A Survey on the Economics of Security: Final Report for the European Commission, Directorate-General for Justice, Freedom and Security
This report assesses the literature on the inter-relations between the economy and security with particular focus on terrorism and the "human drivers of insecurity" to identify both available knowledge and crucial research gaps. In addition, the report surveys the European research capacity in the field of security economics. The study is based on a thorough literature survey of the newly emerging field of security economics, using a variety of electronic catalogues and search engines as sources. The study reveals that it is not just terror attacks but also security measures of private and public agents responding to the threat of terrorism that incur significant repercussions for the economy, often with trans-national consequences. Impacts vary with the maturity of an economy; appropriate ex ante and ex post policies are critical to contain the damage of terrorism. Given the dynamic nature of human-induced insecurity, policies should place emphasis on "systemic resilience". Gaps in the economic security literature include insufficient knowledge of the behaviour of terrorists and their targets. Furthermore, the global impacts of terror attacks and especially of security measures require more analysis. Future research requires a more rigorous conceptual framework, methodological improvements and, above all, better data. In comparison to the United States, the current research capacity in security economics in Europe is weak. On the one hand, there is significant research potential in the field of security economics within the European Union in the shape of several high quality researchers. On the other hand, the existing research infrastructure and institutional barriers both inhibit this potential from being developed academically and for policy advice. Establishing a European network of security economists and funding a European centre for security economics could contribute to remedy this situation.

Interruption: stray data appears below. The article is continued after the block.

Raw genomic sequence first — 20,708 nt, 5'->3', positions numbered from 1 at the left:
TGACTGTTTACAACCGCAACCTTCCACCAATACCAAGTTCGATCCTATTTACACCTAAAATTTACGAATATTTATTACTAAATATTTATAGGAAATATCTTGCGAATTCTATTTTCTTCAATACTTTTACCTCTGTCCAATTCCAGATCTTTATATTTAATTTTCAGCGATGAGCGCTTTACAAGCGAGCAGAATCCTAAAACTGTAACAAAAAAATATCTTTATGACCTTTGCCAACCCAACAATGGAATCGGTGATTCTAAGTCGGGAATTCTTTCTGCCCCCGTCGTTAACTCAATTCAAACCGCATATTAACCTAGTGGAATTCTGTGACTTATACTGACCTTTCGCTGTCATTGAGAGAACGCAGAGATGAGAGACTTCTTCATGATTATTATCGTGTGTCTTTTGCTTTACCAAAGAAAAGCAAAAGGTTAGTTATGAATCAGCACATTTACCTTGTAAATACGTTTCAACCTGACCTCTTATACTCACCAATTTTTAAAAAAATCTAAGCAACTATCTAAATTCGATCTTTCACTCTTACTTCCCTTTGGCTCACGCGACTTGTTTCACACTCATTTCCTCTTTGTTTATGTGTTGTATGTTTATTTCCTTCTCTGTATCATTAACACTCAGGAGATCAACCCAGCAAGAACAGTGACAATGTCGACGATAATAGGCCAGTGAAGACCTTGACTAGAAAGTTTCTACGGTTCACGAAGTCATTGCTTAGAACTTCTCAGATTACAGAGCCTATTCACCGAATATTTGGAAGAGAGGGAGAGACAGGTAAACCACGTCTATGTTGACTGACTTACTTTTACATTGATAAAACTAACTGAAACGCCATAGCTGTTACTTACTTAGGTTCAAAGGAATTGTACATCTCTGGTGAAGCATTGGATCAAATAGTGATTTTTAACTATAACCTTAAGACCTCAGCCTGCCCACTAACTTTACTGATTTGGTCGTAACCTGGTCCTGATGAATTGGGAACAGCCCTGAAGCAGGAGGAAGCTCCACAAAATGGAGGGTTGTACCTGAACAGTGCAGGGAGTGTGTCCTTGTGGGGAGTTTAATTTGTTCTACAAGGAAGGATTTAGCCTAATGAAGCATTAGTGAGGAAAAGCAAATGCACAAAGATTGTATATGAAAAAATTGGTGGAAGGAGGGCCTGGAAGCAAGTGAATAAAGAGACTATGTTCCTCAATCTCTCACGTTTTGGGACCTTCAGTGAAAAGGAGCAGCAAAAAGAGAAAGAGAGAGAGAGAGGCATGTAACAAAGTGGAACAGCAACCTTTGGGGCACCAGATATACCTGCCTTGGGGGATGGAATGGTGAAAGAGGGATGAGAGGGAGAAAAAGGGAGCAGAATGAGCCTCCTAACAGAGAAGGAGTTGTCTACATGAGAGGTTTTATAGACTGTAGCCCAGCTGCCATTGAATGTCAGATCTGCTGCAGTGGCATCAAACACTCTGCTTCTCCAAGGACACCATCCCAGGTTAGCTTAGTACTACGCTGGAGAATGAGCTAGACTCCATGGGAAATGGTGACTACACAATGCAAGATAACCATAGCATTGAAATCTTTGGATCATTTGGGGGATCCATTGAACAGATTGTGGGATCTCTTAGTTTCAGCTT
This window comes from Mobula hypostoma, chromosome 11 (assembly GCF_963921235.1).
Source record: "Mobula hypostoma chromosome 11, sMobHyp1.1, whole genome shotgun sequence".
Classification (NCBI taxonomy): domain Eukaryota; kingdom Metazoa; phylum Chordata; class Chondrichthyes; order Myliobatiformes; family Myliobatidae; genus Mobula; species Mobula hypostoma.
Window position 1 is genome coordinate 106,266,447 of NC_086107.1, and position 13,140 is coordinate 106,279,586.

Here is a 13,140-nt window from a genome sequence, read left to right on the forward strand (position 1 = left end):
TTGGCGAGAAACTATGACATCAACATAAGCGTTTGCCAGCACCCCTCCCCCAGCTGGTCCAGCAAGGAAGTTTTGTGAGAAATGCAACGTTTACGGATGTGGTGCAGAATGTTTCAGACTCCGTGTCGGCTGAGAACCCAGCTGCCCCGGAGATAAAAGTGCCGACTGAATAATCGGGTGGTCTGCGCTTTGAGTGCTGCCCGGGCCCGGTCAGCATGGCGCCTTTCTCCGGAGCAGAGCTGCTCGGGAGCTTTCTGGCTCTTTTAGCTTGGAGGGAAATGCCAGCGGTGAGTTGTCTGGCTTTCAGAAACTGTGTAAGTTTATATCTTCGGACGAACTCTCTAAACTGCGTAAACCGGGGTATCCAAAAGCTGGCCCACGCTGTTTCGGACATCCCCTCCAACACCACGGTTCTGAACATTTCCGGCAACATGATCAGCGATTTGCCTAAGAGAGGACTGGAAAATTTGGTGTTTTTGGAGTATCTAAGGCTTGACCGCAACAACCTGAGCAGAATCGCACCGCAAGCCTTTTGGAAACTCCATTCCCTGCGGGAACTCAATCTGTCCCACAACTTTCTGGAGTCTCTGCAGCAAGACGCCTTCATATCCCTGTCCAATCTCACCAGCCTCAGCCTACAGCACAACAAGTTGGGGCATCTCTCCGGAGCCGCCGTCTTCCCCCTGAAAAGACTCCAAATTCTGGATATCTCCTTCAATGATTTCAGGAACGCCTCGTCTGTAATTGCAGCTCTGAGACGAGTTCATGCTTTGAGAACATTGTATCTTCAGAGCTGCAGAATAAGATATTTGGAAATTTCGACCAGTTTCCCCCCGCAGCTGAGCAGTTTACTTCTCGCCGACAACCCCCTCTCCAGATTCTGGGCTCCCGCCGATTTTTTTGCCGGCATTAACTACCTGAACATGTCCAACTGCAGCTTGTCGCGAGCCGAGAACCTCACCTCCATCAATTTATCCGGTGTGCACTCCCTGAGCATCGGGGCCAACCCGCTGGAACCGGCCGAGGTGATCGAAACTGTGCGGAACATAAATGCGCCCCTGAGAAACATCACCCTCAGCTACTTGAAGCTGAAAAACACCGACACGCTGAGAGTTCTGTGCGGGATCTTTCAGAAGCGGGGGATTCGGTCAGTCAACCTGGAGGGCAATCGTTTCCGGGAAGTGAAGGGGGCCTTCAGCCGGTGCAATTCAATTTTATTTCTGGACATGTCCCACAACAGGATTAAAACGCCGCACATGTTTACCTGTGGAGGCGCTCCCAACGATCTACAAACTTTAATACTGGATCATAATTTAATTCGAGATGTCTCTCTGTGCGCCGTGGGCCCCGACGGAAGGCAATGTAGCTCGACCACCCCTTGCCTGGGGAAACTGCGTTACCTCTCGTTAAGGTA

|This book is provided by DIW Berlin, German Institute for Economic Research in its series DIW Berlin: Politikberatung kompakt with number pbk41 and published in 2008.|
|Note:||VI, 114 p.|
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- Tavares, Jose, 2004. "The open society assesses its enemies: shocks, disasters and terrorist attacks," Journal of Monetary Economics, Elsevier, vol. 51(5), pages 1039-1070, July.
- Walkenhorst, Peter & Dihel, Nora, 2002. "The Impact of the Terrorist Attacks of 11 September 2001 on International Trading and Transport Activities," MPRA Paper 12277, University Library of Munich, Germany.
- Sunstein, Cass R, 2003. "Terrorism and Probability Neglect," Journal of Risk and Uncertainty, Springer, vol. 26(2-3), pages 121-136, March-May.
- Sandler, Todd & Enders, Walter, 2004. "An economic perspective on transnational terrorism," European Journal of Political Economy, Elsevier, vol. 20(2), pages 301-316, June.
- Jhy-Yuan Shieh & Jhy-Hwa Chen & Juin-Jen Chang & Ching-Chong Lai, 2005. "Terrorist Threats And Transitional Dynamics In An Overlapping Generations Model," Defence and Peace Economics, Taylor & Francis Journals, vol. 16(6), pages 415-425.
- Viscusi, W Kip & Zeckhauser, Richard J, 2003.
"Sacrificing Civil Liberties to Reduce Terrorism Risks,"
Journal of Risk and Uncertainty,
Springer, vol. 26(2-3), pages 99-120, March-May.
- Viscusi, W. Kip & Zeckhauser, Richard, 2003. "Sacrificing Civil Liberties to Reduce Terrorism Risks," Working Paper Series rwp03-017, Harvard University, John F. Kennedy School of Government.
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